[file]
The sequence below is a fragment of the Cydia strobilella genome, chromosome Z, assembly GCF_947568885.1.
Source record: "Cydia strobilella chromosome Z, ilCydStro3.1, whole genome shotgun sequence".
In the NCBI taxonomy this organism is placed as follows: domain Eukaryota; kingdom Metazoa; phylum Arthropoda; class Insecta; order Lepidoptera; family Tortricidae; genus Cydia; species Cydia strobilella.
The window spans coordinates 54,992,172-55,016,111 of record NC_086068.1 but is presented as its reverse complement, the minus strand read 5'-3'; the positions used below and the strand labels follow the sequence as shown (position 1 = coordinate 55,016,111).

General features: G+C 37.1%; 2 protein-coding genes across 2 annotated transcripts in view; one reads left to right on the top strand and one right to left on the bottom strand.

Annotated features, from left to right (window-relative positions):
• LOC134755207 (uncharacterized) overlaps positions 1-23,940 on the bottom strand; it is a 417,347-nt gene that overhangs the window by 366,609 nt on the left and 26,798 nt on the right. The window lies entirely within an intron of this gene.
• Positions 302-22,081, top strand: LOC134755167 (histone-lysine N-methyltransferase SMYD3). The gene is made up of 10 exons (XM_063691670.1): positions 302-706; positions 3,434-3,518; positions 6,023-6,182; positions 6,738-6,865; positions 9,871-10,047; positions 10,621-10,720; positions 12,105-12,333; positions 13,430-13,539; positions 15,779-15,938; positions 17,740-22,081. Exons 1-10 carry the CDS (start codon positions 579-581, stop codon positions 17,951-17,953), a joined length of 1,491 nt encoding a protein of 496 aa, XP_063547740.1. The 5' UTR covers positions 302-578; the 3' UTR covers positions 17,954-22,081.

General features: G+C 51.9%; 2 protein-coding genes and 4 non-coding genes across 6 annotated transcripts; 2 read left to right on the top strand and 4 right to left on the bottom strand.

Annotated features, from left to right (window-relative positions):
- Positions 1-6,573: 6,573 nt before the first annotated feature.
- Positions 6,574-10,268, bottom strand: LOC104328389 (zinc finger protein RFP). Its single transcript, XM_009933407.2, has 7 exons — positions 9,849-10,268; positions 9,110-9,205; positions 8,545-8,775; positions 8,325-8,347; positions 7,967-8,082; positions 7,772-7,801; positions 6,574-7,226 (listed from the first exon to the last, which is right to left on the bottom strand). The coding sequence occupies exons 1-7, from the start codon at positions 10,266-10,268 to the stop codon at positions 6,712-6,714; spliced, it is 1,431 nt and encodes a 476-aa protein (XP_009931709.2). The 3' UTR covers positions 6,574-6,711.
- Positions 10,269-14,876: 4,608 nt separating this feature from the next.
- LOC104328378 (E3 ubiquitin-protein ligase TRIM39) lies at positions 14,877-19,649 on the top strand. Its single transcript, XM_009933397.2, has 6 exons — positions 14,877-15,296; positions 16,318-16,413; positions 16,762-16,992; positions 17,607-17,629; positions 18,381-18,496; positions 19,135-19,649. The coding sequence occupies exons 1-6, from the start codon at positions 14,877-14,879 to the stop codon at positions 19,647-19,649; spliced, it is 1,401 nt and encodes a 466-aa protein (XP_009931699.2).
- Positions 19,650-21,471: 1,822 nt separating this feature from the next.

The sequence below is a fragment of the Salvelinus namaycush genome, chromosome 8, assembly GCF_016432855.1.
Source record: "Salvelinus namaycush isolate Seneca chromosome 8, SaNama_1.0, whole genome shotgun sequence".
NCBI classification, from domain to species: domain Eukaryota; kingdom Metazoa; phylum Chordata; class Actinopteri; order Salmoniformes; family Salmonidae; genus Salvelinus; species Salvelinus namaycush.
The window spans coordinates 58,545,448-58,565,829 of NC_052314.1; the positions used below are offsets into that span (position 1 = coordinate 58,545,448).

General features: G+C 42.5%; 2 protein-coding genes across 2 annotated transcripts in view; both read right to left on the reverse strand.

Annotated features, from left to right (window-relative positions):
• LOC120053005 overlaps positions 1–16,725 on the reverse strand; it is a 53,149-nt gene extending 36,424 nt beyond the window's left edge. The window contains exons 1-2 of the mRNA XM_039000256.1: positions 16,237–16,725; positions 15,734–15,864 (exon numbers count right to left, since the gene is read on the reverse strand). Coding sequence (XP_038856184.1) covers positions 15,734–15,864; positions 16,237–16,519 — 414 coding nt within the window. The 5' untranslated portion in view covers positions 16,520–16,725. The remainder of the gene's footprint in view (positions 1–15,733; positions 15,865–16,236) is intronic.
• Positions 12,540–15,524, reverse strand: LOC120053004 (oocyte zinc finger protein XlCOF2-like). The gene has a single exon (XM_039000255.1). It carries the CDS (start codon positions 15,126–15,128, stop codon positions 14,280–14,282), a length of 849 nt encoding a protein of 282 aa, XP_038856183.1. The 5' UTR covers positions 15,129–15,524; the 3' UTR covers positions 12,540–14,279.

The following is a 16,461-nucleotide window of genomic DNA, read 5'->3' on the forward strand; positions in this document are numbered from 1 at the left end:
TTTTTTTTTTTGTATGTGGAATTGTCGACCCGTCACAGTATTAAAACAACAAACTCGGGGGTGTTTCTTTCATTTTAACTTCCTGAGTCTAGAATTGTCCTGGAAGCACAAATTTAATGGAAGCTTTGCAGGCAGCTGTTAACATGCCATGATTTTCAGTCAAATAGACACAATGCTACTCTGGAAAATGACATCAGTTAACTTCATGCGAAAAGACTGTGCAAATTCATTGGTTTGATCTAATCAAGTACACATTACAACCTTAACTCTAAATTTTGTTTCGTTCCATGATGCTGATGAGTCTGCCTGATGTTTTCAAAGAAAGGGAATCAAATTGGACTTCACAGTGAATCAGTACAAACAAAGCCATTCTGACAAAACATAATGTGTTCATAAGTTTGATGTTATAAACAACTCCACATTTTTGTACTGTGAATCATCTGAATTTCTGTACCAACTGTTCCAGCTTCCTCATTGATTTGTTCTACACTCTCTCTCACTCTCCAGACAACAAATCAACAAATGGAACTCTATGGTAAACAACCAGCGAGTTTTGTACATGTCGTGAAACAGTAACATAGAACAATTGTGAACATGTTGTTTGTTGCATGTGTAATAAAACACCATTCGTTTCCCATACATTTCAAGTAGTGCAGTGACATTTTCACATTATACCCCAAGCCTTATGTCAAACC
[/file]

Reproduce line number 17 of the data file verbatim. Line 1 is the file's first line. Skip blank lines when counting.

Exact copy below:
Source record: "Salvelinus namaycush isolate Seneca chromosome 8, SaNama_1.0, whole genome shotgun sequence".